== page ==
Emotional Intelligence and Stoicism in Sports
Reams of writings and hours of talks on the importance of emotional intelligence have appeared lately. It applies in business, family and in my world—sports.
The ability of be conscious of our emotions and express and control them is emotional intelligence. It is the key to handling relationships well and in many ways unlocks the door to all success even in sports.
An extension of emotional intelligence is stoicism and is defined as the ability to endure pain or hardship without complaints or any display of feelings. Looking closer there are themes in stoicism that are directly related to emotional development in athletes.
Understanding the major themes in Stoicism can help with the development of emotional intelligence. Stoicism is a philosophy made famous my Epictetus, Seneca and Marcus Aurelius. It was originally founded by Zeno of Citium in the early 3rd century BC and was heavily influenced by Socrates. The central theme in Stoicism is to recognize what is under one’s control.
According to stoics reacting to things beyond personal control is useless. The beyond control variables in sports are myriad. Success comes via focus and acting on controllable events, saving energy by controlling emotions and avoiding unnecessary energy leaks.
Emotional energy such as anger is better used when directed to controllable action. Athletes can improve their performance by not wasting energy on trying to change things they cannot control.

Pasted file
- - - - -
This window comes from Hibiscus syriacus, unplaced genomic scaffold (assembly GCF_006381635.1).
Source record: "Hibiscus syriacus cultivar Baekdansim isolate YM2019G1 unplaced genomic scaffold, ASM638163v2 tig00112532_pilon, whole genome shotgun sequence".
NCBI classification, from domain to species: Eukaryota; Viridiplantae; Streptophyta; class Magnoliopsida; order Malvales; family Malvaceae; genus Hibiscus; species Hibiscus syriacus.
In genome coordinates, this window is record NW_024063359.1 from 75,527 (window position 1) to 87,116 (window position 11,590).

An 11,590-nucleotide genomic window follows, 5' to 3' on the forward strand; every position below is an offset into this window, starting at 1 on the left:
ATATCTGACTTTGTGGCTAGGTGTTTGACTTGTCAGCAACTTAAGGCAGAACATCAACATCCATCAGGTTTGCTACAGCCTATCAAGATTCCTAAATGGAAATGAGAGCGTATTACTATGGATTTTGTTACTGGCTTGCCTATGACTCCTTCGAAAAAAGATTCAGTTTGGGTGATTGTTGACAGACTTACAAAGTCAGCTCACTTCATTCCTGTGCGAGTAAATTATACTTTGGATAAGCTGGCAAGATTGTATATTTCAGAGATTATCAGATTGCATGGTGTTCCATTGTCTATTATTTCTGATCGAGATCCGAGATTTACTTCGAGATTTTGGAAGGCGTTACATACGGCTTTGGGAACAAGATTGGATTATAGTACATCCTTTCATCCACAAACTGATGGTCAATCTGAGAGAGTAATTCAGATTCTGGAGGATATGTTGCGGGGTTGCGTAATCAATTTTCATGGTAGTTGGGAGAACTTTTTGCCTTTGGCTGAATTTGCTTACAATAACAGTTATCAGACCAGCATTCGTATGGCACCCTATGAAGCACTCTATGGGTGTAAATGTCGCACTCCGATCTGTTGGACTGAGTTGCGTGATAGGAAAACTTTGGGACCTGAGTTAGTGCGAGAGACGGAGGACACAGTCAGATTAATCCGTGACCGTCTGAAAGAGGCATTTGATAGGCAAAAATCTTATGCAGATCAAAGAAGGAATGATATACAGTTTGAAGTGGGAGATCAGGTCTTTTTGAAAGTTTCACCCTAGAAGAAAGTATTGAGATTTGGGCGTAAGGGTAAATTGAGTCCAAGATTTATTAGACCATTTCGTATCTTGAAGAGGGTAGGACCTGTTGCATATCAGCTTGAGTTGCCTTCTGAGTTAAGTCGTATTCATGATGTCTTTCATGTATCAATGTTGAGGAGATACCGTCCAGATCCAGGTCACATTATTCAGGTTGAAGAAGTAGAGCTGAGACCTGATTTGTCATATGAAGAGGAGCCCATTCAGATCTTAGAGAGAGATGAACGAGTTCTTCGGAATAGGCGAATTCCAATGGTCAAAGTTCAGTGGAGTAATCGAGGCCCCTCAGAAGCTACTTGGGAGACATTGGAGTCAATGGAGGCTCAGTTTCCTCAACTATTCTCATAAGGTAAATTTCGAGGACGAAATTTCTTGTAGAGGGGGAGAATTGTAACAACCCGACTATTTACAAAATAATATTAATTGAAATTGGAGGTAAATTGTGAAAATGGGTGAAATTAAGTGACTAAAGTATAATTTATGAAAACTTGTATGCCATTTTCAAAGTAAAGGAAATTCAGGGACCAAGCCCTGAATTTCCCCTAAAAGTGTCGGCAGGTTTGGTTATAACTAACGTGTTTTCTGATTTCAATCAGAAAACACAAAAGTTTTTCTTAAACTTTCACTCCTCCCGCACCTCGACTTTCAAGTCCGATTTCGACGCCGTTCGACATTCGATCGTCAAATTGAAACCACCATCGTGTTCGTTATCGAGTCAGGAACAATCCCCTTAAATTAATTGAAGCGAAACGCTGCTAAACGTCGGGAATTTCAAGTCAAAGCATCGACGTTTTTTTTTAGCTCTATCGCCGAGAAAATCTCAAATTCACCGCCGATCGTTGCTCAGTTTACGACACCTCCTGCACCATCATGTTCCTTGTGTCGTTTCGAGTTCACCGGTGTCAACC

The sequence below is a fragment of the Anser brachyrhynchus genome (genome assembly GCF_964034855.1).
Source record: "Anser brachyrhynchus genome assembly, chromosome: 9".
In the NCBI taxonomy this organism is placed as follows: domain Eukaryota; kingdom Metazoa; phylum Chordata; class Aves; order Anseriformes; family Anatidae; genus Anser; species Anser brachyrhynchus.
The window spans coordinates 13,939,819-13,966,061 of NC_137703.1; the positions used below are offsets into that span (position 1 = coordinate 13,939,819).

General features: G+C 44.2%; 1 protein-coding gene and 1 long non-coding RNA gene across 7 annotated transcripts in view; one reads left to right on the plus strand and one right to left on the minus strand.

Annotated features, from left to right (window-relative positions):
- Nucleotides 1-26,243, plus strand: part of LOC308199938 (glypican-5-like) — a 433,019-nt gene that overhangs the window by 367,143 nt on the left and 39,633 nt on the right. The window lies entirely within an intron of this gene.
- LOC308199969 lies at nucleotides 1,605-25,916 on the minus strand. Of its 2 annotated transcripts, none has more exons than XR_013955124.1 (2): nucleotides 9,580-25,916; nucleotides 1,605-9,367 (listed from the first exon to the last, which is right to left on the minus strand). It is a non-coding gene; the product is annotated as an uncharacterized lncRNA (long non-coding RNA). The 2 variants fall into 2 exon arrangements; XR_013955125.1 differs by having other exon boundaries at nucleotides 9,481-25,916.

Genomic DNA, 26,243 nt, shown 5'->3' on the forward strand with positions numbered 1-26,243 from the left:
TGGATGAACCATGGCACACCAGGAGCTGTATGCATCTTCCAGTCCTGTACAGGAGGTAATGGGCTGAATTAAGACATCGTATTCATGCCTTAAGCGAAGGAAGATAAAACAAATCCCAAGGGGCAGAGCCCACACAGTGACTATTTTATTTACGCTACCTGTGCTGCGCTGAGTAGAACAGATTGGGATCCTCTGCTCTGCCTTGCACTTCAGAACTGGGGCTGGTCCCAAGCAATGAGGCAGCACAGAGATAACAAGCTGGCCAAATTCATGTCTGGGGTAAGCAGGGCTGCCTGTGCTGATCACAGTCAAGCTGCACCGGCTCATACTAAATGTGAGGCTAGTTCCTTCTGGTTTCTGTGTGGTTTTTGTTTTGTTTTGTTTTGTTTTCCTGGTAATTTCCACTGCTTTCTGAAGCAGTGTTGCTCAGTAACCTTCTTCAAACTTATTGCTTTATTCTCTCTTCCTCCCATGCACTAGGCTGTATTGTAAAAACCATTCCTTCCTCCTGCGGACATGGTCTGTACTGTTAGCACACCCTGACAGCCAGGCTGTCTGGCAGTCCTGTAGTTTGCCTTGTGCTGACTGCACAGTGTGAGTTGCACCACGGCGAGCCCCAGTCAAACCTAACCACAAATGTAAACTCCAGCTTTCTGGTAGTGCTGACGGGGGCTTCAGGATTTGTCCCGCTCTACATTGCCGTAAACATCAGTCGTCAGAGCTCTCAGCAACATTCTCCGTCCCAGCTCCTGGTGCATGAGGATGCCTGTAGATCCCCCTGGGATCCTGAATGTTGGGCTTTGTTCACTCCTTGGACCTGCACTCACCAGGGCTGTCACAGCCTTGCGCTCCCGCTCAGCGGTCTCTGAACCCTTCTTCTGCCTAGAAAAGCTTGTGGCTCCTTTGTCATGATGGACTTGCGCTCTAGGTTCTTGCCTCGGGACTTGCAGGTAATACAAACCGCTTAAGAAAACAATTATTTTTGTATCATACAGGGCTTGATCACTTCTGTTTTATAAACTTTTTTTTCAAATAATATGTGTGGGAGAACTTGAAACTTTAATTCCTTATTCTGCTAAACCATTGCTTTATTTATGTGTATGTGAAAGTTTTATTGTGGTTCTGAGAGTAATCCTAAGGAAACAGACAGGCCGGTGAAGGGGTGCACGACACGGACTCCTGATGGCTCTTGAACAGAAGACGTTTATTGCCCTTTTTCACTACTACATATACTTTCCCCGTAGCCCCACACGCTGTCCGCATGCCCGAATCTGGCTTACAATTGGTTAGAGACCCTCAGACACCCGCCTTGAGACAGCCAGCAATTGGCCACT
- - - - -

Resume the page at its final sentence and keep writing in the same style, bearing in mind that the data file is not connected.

Another one of the important principles of Stoicism is to understand one’s emotions. This is important to athletes because sports can be emotional in many ways. Emotions are caused by many events and can shift quickly. Sometimes mastering one’s emotions is as easy as understanding them.
Emotional mastery is not without feelings. Rather, the mastery means negative feelings such as anger, chaos and sadness are not misplaced on uncontrollable things. To the contrary, emotional mastery means negative feelings are supplanted by positive emotions such as coherence, contentment and calm.
We are often frustrated when we try to control things but when we let go of this need for control we can experience more joy. That is, by not trying to control what we can’t control, we learn to control what we can control.
The final principle of Stoicism focuses on conforming to reality. In order to make the best out of all situations, one must have a realistic outlook. Setting realistic goals and expectations is necessary, and trying to make reality to conform to our desires is futile. It makes more sense to conform our expectations to reality. Ultimately, Stoics make the best out of every situation, even loss and tragedy. They always find the lessons to be learned, and meaningful action to be taken as a result. They find the new opportunities in everything. This is how winners are born!